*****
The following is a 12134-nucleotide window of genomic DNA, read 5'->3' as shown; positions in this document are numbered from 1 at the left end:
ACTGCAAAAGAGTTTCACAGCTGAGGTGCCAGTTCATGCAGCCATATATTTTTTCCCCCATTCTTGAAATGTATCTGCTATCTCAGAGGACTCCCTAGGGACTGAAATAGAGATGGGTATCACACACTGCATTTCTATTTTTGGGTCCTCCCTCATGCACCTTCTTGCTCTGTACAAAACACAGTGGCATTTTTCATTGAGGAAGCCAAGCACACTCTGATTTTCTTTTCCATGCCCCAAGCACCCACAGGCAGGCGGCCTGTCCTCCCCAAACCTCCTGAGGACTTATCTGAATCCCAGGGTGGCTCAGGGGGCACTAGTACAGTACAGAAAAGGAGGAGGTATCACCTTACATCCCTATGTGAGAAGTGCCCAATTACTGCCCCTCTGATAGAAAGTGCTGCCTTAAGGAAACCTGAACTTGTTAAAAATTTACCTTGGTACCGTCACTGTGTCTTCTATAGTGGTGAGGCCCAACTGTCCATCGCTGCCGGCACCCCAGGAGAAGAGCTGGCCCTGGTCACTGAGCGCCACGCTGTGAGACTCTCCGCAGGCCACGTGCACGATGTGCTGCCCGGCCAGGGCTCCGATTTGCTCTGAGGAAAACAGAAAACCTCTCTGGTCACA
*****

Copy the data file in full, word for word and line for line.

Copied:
The following is a 12134-nucleotide window of genomic DNA, read 5'->3' as shown; positions in this document are numbered from 1 at the left end:
ACTGCAAAAGAGTTTCACAGCTGAGGTGCCAGTTCATGCAGCCATATATTTTTTCCCCCATTCTTGAAATGTATCTGCTATCTCAGAGGACTCCCTAGGGACTGAAATAGAGATGGGTATCACACACTGCATTTCTATTTTTGGGTCCTCCCTCATGCACCTTCTTGCTCTGTACAAAACACAGTGGCATTTTTCATTGAGGAAGCCAAGCACACTCTGATTTTCTTTTCCATGCCCCAAGCACCCACAGGCAGGCGGCCTGTCCTCCCCAAACCTCCTGAGGACTTATCTGAATCCCAGGGTGGCTCAGGGGGCACTAGTACAGTACAGAAAAGGAGGAGGTATCACCTTACATCCCTATGTGAGAAGTGCCCAATTACTGCCCCTCTGATAGAAAGTGCTGCCTTAAGGAAACCTGAACTTGTTAAAAATTTACCTTGGTACCGTCACTGTGTCTTCTATAGTGGTGAGGCCCAACTGTCCATCGCTGCCGGCACCCCAGGAGAAGAGCTGGCCCTGGTCACTGAGCGCCACGCTGTGAGACTCTCCGCAGGCCACGTGCACGATGTGCTGCCCGGCCAGGGCTCCGATTTGCTCTGAGGAAAACAGAAAACCTCTCTGGTCACA